Summary:Talk:Task force/Wikipedia Quality/Quality of Articles and Quality of Sources

From Strategic Planning
Starting point

MissionInn.Jim suggested users could rate articles (more weight to recent ratings), and that a Wikibibliography of sources (also rateable) might be valuable. Articles could then be rated based on the quality of sources used. Similarly editors could be rated too, based on quality of edits.

General discussion

FT2 agreed with rating of articles by users, but disagreed with rating editors due to incendiary potential and pressure to "game" (make oneself and friends look good or worse, make opponents look bad). He felt a sourcing index might have issues too: sources contain good and bad material, making generalization hard, cites can be gamed like nobody's business, overall a lot of work for questionable hard benefit.

(Slrubenstein states he "agrees completely with FT2 here" but it's not entirely clear what this relates to, and it might relate to the distinctions noted below on "trusted/senior editors")

MissionInn.Jim suggested editor rating issues could perhaps be mitigated, and a catalog of rated sources "could be a challenge, but I think it is worth exploring".

Article rating, editor rating, and experts

Slrubenstein notes that our consumers are also our producers, meaning we are not simply "providing a service" as such. Users who visit to read an article may not know enough to assess it for quality. His main point is:

"One index of Wikipedia's poor standing is the number of university professors who discourage students from using Wikipedia as a source. I think one reason why Wikipedia has quality problems is because too few of our editors are experts (e.g. university professors) on the relevant topics. When more professors are editors, more professors will judge article content highly and encourage their students to use it".

Slrubenstein noted that while more professors (etc) are contributing, the rise in non-experts/non-academics is much faster. We need (he feels) to get more experts on boat to balance the community and improve our ability to rate articles to a high standard.

Piotrus stated that users/editors rating articles is good, but needs care what to do after the page is edited - and especially after "major edits".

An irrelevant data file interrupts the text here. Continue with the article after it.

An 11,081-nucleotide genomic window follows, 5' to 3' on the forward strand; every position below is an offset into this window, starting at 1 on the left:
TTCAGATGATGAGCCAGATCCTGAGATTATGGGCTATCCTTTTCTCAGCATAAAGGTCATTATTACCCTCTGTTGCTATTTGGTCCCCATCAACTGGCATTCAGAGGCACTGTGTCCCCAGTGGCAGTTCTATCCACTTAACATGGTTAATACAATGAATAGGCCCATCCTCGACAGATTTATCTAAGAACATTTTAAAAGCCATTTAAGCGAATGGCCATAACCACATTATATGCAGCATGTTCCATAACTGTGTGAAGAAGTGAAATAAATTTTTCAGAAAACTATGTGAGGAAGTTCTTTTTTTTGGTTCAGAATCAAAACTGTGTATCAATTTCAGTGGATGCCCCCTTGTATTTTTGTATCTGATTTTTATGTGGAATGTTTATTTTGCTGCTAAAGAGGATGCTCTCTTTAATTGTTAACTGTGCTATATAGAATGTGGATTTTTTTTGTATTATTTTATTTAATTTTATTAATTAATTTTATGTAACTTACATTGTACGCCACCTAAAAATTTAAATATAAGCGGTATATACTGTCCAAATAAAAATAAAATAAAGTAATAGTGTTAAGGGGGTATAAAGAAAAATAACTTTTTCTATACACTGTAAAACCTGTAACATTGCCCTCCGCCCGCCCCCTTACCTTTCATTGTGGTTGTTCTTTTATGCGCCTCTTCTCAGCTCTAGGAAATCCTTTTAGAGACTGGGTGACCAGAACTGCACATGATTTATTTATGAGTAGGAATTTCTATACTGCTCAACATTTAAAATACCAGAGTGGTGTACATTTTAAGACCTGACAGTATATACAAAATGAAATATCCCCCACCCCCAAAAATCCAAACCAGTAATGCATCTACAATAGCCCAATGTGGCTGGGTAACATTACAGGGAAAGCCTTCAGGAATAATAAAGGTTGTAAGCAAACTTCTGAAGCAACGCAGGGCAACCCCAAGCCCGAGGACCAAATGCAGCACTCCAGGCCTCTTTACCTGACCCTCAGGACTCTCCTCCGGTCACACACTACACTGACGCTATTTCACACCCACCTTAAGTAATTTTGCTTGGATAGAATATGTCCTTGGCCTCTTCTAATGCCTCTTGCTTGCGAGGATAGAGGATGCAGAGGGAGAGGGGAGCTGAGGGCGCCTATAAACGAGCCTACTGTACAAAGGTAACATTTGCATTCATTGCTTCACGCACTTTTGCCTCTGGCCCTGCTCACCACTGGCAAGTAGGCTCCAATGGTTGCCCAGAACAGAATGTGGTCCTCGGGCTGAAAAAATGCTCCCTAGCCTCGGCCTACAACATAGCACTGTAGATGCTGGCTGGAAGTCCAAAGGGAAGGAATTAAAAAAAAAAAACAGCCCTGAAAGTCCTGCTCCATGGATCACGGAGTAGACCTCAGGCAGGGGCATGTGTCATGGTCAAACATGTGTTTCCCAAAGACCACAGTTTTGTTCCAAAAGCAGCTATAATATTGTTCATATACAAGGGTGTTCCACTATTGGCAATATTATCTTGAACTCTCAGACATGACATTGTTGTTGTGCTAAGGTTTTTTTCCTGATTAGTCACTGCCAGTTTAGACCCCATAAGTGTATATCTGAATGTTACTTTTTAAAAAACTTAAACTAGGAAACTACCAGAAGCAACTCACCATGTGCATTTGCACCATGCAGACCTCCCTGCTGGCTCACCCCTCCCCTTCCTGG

BarryN (Bridgespan) stated that rating content was "a really productive area" and agreed there were good ways to crowdsource suitable quality information. One approach would be to obtain simpler feedback and have a team correlate the feedback received with expert assessments, which would (probably) quickly allow a "simple content rating tool" to be set up which would partly compensate for the lower proportion of experts.

He also thought that such a tool might provide a basis for user rating, basing user ratings upon the changes in quality in each of their many edits in some manner; "As the ratings are generated for each article, they could become part of a portfolio that provides for recognition of the contributor's work. [T]his would have positive synergies with the community health work as it would reward positive contributions more clearly".

Randomran cautioned that "making it too subjective will just make it gamey. You'll see different political ideologies, different religions, using it as a way to express disapproval over the perceived "bias". ... that's if they haven't already gotten there first to give the article a ten, and use it as an excuse to prevent the article from improving. ("My 'Criticism of Barack Obama' [article] was rated a ten, so you have no right to start changing it")." He feels rating would be "a bad idea if there aren't some checks and balances". Woodwalker felt that feedback on different areas would allow the POV data to be separated from other signals.

Brya also agreed that any kind of rating system would be "gamey". "[T]he emphasis should be on reader feedback (readers outnumber editors by a huge margin), not on ratings by users, but... A very likely scenario is that articles that get good ratings will attract attention from editors, with deleterious consequences."

Editor rating and trusted/senior editors

MissionInn.Jim asked FT2 how disagreement with editor rating was consistent with the idea (elsewhere) of recognizing trusted/senior editors ("How would you arrive at trusted / high quality users if they were not rated in some manner?").

FT2 clarified that rating editors automatically or via a formal schema would be a target for gaming. But a "trusted/senior user" system would be just one level that's granted or not:

"Users aren't being 'rated' [in that proposal]. It's a means of recognition of trust. A user who "sometimes" edit wars but "mostly" edits well, or "usually" adds cites but "a few times" has acted improperly in content work per consensus, doesn't get a "slightly lower" rating. They get no "trusted content editor" standing at all".
Sources, cites, and trust

Woodwalker states that "The poor state of the verifiability principle is probably the main reason why Wikipedia isn't seen as a trustworthy source. The problem is not the quantity of sources, but the quality of sources and [their] balance".